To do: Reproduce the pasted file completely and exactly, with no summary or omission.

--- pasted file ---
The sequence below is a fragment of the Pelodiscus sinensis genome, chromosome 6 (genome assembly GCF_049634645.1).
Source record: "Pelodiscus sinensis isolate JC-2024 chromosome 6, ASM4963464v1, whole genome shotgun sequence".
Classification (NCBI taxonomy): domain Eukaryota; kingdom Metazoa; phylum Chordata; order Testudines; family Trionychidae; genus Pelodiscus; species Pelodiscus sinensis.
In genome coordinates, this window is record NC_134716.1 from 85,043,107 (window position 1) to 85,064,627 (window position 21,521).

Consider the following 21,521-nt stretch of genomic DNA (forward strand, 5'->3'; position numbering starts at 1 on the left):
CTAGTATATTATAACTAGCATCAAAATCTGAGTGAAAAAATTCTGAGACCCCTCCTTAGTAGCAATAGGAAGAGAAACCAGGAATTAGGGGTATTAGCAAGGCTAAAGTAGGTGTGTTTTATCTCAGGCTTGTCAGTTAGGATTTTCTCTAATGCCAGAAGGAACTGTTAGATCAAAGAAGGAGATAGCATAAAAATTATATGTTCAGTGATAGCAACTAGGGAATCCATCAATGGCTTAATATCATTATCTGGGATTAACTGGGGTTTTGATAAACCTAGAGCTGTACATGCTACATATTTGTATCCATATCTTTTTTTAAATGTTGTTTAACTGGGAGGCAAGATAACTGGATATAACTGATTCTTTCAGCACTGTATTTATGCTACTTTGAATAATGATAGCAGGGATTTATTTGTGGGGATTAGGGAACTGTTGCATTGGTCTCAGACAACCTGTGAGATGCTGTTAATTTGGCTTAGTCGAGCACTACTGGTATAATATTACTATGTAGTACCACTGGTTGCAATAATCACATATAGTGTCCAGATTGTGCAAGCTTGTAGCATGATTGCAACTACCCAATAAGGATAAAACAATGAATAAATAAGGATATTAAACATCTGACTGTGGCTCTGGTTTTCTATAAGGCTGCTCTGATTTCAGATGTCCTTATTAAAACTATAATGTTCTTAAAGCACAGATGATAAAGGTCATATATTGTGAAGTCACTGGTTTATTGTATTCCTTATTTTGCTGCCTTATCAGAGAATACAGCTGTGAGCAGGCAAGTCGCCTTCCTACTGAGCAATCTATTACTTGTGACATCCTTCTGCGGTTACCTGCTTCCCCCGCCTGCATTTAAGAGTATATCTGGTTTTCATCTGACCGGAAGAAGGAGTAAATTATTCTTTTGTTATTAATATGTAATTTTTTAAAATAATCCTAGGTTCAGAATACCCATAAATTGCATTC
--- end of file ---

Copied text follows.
The sequence below is a fragment of the Pelodiscus sinensis genome, chromosome 6 (genome assembly GCF_049634645.1).
Source record: "Pelodiscus sinensis isolate JC-2024 chromosome 6, ASM4963464v1, whole genome shotgun sequence".
Classification (NCBI taxonomy): domain Eukaryota; kingdom Metazoa; phylum Chordata; order Testudines; family Trionychidae; genus Pelodiscus; species Pelodiscus sinensis.
In genome coordinates, this window is record NC_134716.1 from 85,043,107 (window position 1) to 85,064,627 (window position 21,521).

Consider the following 21,521-nt stretch of genomic DNA (forward strand, 5'->3'; position numbering starts at 1 on the left):
CTAGTATATTATAACTAGCATCAAAATCTGAGTGAAAAAATTCTGAGACCCCTCCTTAGTAGCAATAGGAAGAGAAACCAGGAATTAGGGGTATTAGCAAGGCTAAAGTAGGTGTGTTTTATCTCAGGCTTGTCAGTTAGGATTTTCTCTAATGCCAGAAGGAACTGTTAGATCAAAGAAGGAGATAGCATAAAAATTATATGTTCAGTGATAGCAACTAGGGAATCCATCAATGGCTTAATATCATTATCTGGGATTAACTGGGGTTTTGATAAACCTAGAGCTGTACATGCTACATATTTGTATCCATATCTTTTTTTAAATGTTGTTTAACTGGGAGGCAAGATAACTGGATATAACTGATTCTTTCAGCACTGTATTTATGCTACTTTGAATAATGATAGCAGGGATTTATTTGTGGGGATTAGGGAACTGTTGCATTGGTCTCAGACAACCTGTGAGATGCTGTTAATTTGGCTTAGTCGAGCACTACTGGTATAATATTACTATGTAGTACCACTGGTTGCAATAATCACATATAGTGTCCAGATTGTGCAAGCTTGTAGCATGATTGCAACTACCCAATAAGGATAAAACAATGAATAAATAAGGATATTAAACATCTGACTGTGGCTCTGGTTTTCTATAAGGCTGCTCTGATTTCAGATGTCCTTATTAAAACTATAATGTTCTTAAAGCACAGATGATAAAGGTCATATATTGTGAAGTCACTGGTTTATTGTATTCCTTATTTTGCTGCCTTATCAGAGAATACAGCTGTGAGCAGGCAAGTCGCCTTCCTACTGAGCAATCTATTACTTGTGACATCCTTCTGCGGTTACCTGCTTCCCCCGCCTGCATTTAAGAGTATATCTGGTTTTCATCTGACCGGAAGAAGGAGTAAATTATTCTTTTGTTATTAATATGTAATTTTTTAAAATAATCCTAGGTTCAGAATACCCATAAATTGCATTC